Why We Built DeepWords

Keyword research is a fundamental part of running an Amazon business. Whether you do it yourself or whether you have a team of virtual assistants, keyword research done well provides a massive competitive advantage.

For those who are just starting out and aren’t sure what I mean, let me explain:

Apart from everything else that makes up the parts of an Amazon business, keywords are what connects you to your customers on multiple levels.

It starts in the product research phase when you’re trying to understand what sort of product you want to go with. No Amazon seller wants to choose a product, buy $1000++ amount of stock and have it sit there in a FBA warehouse for months on end. Then face the miserable fact of having to sell it as a significantly lower price simply to get rid of it (or trash it!).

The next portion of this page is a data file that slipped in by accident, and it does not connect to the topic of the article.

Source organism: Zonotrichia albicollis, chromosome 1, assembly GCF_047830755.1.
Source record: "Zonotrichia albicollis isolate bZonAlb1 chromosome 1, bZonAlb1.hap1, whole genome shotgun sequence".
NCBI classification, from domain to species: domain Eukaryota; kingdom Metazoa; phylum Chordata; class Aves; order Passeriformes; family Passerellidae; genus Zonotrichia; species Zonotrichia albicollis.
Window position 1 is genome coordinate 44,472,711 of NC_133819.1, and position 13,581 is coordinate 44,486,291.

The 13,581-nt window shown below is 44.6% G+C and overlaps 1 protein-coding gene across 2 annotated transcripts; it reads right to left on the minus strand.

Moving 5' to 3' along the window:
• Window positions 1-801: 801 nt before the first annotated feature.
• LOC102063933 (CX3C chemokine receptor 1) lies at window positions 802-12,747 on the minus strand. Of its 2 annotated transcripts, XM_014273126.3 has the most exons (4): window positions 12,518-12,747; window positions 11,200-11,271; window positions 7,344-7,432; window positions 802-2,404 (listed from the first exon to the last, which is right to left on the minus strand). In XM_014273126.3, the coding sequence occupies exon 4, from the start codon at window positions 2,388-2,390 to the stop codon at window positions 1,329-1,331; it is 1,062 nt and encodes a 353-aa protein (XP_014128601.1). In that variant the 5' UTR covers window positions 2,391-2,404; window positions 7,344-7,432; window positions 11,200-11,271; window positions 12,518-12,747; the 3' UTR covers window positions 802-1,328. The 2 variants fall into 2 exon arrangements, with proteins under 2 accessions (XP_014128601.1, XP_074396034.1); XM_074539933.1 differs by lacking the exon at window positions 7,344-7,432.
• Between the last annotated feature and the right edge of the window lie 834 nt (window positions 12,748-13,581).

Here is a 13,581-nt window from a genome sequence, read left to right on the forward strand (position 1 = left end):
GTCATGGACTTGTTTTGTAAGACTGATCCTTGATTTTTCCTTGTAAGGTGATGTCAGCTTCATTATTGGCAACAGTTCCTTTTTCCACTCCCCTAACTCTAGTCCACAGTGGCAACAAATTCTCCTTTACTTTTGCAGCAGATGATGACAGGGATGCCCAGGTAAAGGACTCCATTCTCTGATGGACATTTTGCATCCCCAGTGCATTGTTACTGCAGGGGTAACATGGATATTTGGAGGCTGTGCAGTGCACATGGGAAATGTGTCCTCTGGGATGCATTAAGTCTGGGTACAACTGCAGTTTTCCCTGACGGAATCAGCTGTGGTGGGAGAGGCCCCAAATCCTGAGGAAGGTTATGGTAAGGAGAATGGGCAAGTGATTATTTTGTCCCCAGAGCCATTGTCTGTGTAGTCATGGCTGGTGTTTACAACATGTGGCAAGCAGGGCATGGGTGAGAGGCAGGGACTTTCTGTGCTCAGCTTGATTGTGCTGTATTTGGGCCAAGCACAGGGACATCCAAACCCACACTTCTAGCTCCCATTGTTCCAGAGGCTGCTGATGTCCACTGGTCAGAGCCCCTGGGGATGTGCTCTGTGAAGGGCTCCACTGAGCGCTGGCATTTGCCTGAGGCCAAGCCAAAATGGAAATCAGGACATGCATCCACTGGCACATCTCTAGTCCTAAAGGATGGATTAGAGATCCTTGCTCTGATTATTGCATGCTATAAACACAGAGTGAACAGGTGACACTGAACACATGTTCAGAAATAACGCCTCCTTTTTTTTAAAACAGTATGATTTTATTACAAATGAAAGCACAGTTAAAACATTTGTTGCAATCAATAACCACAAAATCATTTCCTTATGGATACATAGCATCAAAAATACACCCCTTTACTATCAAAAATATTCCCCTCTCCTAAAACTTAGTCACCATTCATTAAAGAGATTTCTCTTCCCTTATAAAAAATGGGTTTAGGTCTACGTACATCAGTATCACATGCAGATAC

The ideal product choice is one where you know exactly what the customers wants and whether there are enough people interested in justifying going into that market in the first place.

The reality is that any product research is guess work. But there is something to be said for doing the type of research that reduces the risk associated with choosing a product. This matters especially for the larger sellers who aren’t buying $1000 worth of stock. That are instead spending 10x that amount and taking out credit to do that.

The bigger you get, the risk only gets higher. So it pays, literally, to do your homework and choose the product with the best chance of sales.